Wednesday, November 14, 2018
Erin Scharff (Arizona State), Green Fees: The Challenge of Pricing Externalities Under State Law, 97 Neb. L. Rev. 168 (2018):
Policymakers at the state and local level are increasingly interested in using market-based pricing mechanisms as regulatory tools. For example, at the state level, several states have recently considered state-level carbon pricing, while at the local level, municipal governments are increasingly turning to stormwater remediation fees to pay for the treatment of municipal runoff required by the Clean Water Act.
These regulatory programs are inspired by the insight of English economist Arthur Pigou, who suggested governments could price social costs into market transactions by imposing a tax. Such policies, however, are frequently subject to state court litigation challenging them as unlawful taxes. State law restricts both state and local governments’ ability to enact taxes, but similar restrictions are often not in place to limit the enactment of regulatory actions or user fees. Unfortunately, state courts have struggled to appropriately classify these fees under existing state law doctrines.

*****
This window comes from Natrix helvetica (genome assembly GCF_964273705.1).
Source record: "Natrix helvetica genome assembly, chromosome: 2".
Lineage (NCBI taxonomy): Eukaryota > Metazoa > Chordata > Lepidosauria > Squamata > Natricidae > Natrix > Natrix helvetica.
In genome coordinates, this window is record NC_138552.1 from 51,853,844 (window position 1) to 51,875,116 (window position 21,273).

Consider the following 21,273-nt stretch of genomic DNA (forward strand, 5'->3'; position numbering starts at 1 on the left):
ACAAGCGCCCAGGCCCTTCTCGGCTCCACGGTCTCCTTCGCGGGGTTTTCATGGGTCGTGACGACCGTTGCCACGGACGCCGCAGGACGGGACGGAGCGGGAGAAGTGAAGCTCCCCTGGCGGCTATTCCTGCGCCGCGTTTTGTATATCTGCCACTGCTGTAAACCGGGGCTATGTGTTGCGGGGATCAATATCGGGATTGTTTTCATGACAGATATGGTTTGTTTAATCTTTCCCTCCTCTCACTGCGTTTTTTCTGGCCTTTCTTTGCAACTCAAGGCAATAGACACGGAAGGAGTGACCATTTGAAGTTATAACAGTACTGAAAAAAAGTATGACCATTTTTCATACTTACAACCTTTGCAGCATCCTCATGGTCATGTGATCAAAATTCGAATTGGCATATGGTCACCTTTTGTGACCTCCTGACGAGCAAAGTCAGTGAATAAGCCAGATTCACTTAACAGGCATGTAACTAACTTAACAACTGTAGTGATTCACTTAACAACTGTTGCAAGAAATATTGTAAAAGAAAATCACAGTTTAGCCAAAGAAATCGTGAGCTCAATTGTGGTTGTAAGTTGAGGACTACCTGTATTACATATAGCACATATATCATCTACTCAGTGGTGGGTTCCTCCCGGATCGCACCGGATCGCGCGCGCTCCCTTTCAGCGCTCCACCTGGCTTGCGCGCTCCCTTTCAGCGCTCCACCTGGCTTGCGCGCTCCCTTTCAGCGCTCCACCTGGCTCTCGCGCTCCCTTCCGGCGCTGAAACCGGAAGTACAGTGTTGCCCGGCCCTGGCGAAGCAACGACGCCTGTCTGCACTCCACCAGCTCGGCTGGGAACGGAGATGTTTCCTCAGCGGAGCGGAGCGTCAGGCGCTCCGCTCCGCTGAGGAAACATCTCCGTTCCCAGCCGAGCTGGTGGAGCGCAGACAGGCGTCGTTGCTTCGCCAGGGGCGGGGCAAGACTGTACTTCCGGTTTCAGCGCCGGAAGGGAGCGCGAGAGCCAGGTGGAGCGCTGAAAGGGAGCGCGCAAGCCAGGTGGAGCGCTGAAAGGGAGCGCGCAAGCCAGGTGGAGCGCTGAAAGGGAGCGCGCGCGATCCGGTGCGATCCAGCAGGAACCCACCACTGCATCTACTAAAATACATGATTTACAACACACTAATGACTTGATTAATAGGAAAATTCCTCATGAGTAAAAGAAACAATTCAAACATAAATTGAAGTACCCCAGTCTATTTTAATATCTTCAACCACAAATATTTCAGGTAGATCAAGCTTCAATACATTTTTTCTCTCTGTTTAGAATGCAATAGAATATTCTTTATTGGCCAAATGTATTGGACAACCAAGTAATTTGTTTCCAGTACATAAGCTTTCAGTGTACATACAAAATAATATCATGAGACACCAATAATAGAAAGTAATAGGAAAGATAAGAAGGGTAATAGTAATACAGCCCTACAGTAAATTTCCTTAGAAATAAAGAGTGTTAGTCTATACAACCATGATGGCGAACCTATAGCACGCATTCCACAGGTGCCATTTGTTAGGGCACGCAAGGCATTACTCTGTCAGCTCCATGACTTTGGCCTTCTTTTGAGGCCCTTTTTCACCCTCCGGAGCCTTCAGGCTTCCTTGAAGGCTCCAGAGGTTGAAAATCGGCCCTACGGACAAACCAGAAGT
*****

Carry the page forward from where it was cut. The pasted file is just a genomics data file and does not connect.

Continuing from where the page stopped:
Such legal instability makes state and local governments less likely to adopt such policies, even when there are strong arguments for doing so. This Article takes a critical look at current state law governing the distinction between user fees and taxes. This Article then argues that Pigovian levies do not fit neatly into either legal category under the definitions in place in most states. As a result, this Article proposes reforms to state user fee definitions that would bring needed clarity to user fee doctrine. Specifically, this Article suggests state courts recognize separate categories of user fees. One such category, price-based regulatory tools, would allow governments to impose Pigovian charges as user fees so long as the charge was roughly commensurate with the externality costs or with the governments’ expenses in abating the externality.